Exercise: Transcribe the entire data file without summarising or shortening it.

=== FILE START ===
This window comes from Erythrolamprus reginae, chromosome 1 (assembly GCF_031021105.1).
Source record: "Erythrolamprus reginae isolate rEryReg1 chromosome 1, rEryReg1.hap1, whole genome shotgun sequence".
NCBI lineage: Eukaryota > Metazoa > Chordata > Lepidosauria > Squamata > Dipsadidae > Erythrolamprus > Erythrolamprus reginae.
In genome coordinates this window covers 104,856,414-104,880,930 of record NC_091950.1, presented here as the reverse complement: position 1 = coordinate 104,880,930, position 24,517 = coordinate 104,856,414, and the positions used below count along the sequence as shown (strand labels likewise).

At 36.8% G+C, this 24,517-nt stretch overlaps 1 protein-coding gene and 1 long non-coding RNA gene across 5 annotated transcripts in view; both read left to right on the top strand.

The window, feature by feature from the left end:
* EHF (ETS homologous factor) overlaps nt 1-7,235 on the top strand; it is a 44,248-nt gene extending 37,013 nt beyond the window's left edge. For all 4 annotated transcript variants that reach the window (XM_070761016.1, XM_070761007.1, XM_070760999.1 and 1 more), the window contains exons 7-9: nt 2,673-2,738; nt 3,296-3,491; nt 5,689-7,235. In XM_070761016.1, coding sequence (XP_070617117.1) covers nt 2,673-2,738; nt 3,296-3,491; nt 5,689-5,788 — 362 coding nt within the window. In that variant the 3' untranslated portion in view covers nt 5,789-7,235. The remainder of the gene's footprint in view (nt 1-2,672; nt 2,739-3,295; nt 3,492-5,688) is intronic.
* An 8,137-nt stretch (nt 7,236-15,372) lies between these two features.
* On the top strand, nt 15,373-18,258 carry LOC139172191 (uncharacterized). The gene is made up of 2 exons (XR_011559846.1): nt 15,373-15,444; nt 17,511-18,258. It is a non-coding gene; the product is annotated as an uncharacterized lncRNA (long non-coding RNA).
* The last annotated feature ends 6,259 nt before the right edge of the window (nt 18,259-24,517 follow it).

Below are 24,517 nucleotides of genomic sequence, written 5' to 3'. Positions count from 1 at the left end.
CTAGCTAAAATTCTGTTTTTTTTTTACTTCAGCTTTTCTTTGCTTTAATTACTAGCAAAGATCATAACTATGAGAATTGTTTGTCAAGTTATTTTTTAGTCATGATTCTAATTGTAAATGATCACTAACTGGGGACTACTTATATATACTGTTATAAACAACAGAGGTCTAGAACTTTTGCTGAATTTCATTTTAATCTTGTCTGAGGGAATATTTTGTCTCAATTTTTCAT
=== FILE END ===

This window comes from Erythrolamprus reginae, chromosome 1 (assembly GCF_031021105.1).
Source record: "Erythrolamprus reginae isolate rEryReg1 chromosome 1, rEryReg1.hap1, whole genome shotgun sequence".
NCBI lineage: Eukaryota > Metazoa > Chordata > Lepidosauria > Squamata > Dipsadidae > Erythrolamprus > Erythrolamprus reginae.
In genome coordinates this window covers 104,856,414-104,880,930 of record NC_091950.1, presented here as the reverse complement: position 1 = coordinate 104,880,930, position 24,517 = coordinate 104,856,414, and the positions used below count along the sequence as shown (strand labels likewise).

At 36.8% G+C, this 24,517-nt stretch overlaps 1 protein-coding gene and 1 long non-coding RNA gene across 5 annotated transcripts in view; both read left to right on the top strand.

The window, feature by feature from the left end:
* EHF (ETS homologous factor) overlaps nt 1-7,235 on the top strand; it is a 44,248-nt gene extending 37,013 nt beyond the window's left edge. For all 4 annotated transcript variants that reach the window (XM_070761016.1, XM_070761007.1, XM_070760999.1 and 1 more), the window contains exons 7-9: nt 2,673-2,738; nt 3,296-3,491; nt 5,689-7,235. In XM_070761016.1, coding sequence (XP_070617117.1) covers nt 2,673-2,738; nt 3,296-3,491; nt 5,689-5,788 — 362 coding nt within the window. In that variant the 3' untranslated portion in view covers nt 5,789-7,235. The remainder of the gene's footprint in view (nt 1-2,672; nt 2,739-3,295; nt 3,492-5,688) is intronic.
* An 8,137-nt stretch (nt 7,236-15,372) lies between these two features.
* On the top strand, nt 15,373-18,258 carry LOC139172191 (uncharacterized). The gene is made up of 2 exons (XR_011559846.1): nt 15,373-15,444; nt 17,511-18,258. It is a non-coding gene; the product is annotated as an uncharacterized lncRNA (long non-coding RNA).
* The last annotated feature ends 6,259 nt before the right edge of the window (nt 18,259-24,517 follow it).

Below are 24,517 nucleotides of genomic sequence, written 5' to 3'. Positions count from 1 at the left end.
CTAGCTAAAATTCTGTTTTTTTTTTACTTCAGCTTTTCTTTGCTTTAATTACTAGCAAAGATCATAACTATGAGAATTGTTTGTCAAGTTATTTTTTAGTCATGATTCTAATTGTAAATGATCACTAACTGGGGACTACTTATATATACTGTTATAAACAACAGAGGTCTAGAACTTTTGCTGAATTTCATTTTAATCTTGTCTGAGGGAATATTTTGTCTCAATTTTTCAT